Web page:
The directions said to follow the brook to the footbridge. It wasn’t as much a bridge as it was a steel grate laid across the two damp banks. I hadn’t even stepped off the dusty forest path onto this “bridge” when I heard it. Above the whispering leaves, the hush of the breeze and the shrill calls of birds, I heard the best sound in the world – the crack of a baseball bat.
Prague’s Eagles’ baseball fields are a fifteen minute bus ride out of the city center and a quick walk down a hill, with a street so overgrown with untrimmed trees and shrubs that it could be a deserted path in a ghost town. Truthfully, it probably just hasn’t been taken care of since spring fell upon us a few weeks ago.
Canon strung around my neck, I approached the five baseball and softball fields and every inch of me – from my sun-deprived skin to my camera-itchy fingers – was ready for a baseball game.
Morning comes early in May. The world is an alarm clock, sending in chipper rays of sunshine through my skylight window long before my actual alarm begins to ring, only without a snooze button.
I miss the days when 5:30 in the morning was still crowned with crystal starlight, inviting me warmly back under the covers (I could literally sleep forever if it not ever got light). Now I have roosters going off at six and sunbeams on high by 6:30. Spring is the worst.
Thursday was an exciting day though. I knew it was going to be, so I eventually dragged myself from bed (very, very begrudgingly) and started to get ready for work. Thursday was the school’s Garden Party, a very grandiose affair that my colleagues have been planning for months. It is the send-off ceremony, in many ways, for our ninth graders and a chance for family and friends to see what our students of all ages are capable of (following the taped pathways backstage is not in their repertoire of talents, unfortunately).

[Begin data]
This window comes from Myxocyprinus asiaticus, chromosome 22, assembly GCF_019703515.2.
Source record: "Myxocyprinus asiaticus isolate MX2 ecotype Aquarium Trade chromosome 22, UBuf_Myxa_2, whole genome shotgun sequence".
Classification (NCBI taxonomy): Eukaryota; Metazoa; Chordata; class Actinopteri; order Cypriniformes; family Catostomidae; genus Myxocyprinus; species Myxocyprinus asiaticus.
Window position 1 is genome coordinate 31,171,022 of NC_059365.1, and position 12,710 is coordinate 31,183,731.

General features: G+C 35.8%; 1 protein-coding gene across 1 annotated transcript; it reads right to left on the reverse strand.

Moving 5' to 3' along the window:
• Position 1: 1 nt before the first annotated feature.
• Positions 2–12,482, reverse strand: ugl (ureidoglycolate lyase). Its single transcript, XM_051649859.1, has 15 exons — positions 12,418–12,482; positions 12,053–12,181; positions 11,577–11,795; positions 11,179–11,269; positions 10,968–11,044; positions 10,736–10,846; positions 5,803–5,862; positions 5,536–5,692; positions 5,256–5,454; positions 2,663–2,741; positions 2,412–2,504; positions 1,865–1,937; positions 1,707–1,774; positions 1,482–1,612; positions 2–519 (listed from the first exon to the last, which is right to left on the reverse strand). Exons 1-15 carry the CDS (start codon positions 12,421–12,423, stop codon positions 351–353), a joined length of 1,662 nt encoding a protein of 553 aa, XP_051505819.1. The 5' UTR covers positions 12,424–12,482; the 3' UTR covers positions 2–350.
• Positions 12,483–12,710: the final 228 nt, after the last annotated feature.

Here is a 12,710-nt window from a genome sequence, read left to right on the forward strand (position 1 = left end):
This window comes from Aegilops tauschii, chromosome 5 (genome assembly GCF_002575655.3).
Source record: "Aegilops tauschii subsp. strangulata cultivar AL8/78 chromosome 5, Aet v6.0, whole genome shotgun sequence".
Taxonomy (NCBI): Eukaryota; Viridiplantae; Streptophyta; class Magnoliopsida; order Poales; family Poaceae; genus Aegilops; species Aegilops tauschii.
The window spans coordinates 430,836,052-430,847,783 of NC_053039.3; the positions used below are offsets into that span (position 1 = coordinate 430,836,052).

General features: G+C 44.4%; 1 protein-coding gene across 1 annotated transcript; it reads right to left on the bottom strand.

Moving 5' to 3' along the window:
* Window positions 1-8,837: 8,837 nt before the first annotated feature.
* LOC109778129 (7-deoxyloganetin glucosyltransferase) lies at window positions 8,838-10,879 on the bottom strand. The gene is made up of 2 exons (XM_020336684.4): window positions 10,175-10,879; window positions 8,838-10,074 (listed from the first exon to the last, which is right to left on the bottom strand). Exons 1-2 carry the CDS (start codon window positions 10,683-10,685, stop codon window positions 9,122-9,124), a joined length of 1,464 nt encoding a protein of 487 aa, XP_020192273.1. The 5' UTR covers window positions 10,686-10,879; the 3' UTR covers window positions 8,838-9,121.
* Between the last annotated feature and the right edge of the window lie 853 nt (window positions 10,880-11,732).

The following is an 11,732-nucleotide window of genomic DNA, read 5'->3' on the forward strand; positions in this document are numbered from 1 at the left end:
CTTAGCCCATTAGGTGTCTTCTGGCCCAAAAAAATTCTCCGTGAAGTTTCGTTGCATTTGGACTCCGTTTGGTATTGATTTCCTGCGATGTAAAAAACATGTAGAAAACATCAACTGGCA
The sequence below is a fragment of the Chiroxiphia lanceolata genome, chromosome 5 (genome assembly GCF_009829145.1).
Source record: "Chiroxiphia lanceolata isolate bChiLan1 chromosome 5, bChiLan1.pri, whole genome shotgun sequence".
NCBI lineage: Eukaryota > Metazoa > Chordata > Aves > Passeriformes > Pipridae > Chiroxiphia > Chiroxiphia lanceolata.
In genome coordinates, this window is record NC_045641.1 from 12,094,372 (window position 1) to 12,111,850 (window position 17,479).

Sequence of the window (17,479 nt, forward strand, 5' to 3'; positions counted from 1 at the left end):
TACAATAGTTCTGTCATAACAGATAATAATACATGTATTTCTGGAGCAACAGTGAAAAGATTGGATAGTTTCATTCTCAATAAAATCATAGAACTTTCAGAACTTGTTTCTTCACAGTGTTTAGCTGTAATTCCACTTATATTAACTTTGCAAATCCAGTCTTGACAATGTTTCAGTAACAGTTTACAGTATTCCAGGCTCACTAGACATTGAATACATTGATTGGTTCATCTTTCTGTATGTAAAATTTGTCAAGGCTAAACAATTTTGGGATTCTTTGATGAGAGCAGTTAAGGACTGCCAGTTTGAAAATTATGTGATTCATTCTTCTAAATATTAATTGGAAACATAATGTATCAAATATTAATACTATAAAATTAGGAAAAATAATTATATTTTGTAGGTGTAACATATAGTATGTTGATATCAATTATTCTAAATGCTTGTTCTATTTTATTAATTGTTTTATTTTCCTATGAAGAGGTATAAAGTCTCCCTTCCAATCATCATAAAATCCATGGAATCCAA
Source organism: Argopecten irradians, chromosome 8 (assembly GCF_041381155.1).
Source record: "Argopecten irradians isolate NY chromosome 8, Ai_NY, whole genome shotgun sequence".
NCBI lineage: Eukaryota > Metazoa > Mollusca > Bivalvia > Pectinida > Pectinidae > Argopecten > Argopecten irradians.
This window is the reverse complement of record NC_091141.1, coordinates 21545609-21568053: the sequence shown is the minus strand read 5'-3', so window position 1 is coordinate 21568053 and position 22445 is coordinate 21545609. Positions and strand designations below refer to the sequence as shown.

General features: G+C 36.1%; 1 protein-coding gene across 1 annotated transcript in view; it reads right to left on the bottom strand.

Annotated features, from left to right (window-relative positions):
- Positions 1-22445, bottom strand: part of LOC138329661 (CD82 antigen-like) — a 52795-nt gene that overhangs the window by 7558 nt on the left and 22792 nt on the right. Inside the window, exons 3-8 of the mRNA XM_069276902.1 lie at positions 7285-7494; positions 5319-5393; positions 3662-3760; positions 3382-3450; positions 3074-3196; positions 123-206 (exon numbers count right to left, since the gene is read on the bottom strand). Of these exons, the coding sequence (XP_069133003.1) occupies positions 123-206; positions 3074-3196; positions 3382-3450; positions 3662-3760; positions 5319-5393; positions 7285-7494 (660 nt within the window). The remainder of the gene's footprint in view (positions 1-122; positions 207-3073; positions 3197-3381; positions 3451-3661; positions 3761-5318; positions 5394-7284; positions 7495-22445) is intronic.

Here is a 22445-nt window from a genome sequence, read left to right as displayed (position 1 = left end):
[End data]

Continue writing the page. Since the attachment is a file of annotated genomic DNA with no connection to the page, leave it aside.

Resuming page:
Enter: the first mistake of the day.
Despite hearing that the weather was supposed to be rainy, I decided to put on a dress I felt appropriate for a Garden Party. I’ve been wearing jeans to school a lot lately, drifting away from my more “school teachery” clothes, so I thought a dress might be nice for a change.
Of all the bad decisions I have made, this one is probably the most pitiable.
It rained. It rained a lot.
My Mom is the beautiful one in the middle. Circa 1993.
My childhood seems really far away, like a place you have been but that fades the farther away you drive until you almost can’t tell if it’s real or just a mirage, conceived in the tender parts of your mind that will always long to return.
(That was a long sentence. I’m sorry).
If anything made my childhood a happy one, it was my mom. She fought to protect the golden walls of innocence that shield a child’s mind from the daunting, the dark and the disappointing. The weeks after we moved into the house my parents have been renting for almost the last two decades, we’d all sit on the kitchen floor and eat chips ‘n salsa for lunch. Mom would curl up next to us, sitting Indian style, as we made a mess of the kitchen floor and usually ourselves. Salsa is messy stuff if you do it right.
I never thought about who cleaned up that mess – I would just run off to play.
Many of our mothers, whatever their failures might be, were the most shining example of sacrifice and love in our lives growing up, and continue to be as we become adults or have our own children. (And can I just say that facebook is getting more and more cluttered with pictures of my friends’ babies. I love children. I’m sure I love your children. But, like… seriously guys. Seriously).
I couldn’t be home for Mother’s Day this year and it made me realize how much I miss my mom. It also made me realize how God has used other women in my life to temporarily step in and take care of me. Because, frankly, everyone needs a mom around.
Despite massive cultural differences and language gaps, I have noticed a few commonalities between mothers. In honor of my mom, my stand-in mothers, and every woman who has birthed and raised a child, here it is: UNIVERSAL MOTHERISMS. Continue reading